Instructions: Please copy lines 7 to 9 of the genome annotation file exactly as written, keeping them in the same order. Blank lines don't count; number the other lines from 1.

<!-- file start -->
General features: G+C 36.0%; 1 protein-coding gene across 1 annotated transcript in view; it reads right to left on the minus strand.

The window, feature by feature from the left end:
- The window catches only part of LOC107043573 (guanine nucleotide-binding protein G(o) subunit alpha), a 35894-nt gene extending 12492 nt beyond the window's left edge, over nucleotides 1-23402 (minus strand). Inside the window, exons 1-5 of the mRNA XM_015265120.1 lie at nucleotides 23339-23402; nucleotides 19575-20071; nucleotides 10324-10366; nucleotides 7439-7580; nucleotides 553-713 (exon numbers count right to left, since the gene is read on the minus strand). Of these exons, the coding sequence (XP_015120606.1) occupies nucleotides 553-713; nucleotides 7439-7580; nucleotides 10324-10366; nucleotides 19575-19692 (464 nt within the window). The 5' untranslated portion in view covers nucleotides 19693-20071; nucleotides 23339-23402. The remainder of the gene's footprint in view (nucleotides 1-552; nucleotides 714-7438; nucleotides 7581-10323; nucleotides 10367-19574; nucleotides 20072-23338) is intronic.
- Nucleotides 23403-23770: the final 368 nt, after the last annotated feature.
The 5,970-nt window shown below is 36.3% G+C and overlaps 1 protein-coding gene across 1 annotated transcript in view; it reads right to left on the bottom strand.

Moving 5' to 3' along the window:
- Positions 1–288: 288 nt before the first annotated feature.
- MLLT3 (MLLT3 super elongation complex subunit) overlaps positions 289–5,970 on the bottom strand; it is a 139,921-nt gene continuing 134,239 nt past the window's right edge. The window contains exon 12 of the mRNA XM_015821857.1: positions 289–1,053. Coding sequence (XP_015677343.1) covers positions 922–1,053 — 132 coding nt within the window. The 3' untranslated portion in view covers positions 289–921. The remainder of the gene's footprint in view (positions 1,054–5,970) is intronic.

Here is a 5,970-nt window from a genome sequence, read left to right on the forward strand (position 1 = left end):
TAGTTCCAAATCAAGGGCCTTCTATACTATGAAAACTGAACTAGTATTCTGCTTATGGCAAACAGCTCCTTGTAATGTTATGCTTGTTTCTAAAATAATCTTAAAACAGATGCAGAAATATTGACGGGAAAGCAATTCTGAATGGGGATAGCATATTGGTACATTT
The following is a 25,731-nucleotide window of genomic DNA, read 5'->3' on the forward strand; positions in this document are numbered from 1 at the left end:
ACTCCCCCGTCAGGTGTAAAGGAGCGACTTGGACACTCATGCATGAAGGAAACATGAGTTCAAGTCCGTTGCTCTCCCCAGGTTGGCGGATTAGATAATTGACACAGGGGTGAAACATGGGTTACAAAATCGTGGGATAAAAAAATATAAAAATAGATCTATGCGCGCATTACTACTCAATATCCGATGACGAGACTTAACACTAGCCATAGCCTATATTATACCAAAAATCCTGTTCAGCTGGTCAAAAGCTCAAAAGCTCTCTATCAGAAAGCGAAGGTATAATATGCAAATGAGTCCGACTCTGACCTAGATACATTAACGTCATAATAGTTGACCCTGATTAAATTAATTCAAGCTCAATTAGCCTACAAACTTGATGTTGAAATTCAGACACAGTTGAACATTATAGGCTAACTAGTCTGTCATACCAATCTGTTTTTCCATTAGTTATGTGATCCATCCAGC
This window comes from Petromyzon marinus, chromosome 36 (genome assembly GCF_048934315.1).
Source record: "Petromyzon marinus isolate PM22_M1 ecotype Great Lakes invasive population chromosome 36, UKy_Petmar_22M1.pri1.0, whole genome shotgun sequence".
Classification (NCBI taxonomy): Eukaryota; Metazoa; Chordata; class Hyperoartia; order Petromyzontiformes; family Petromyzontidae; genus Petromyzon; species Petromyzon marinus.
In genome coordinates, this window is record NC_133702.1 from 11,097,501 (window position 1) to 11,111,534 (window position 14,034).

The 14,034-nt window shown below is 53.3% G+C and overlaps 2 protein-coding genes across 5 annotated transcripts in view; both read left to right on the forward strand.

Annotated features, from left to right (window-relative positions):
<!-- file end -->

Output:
- Positions 1–288: 288 nt before the first annotated feature.
- MLLT3 (MLLT3 super elongation complex subunit) overlaps positions 289–5,970 on the bottom strand; it is a 139,921-nt gene continuing 134,239 nt past the window's right edge. The window contains exon 12 of the mRNA XM_015821857.1: positions 289–1,053. Coding sequence (XP_015677343.1) covers positions 922–1,053 — 132 coding nt within the window. The 3' untranslated portion in view covers positions 289–921. The remainder of the gene's footprint in view (positions 1,054–5,970) is intronic.

Here is a 5,970-nt window from a genome sequence, read left to right on the forward strand (position 1 = left end):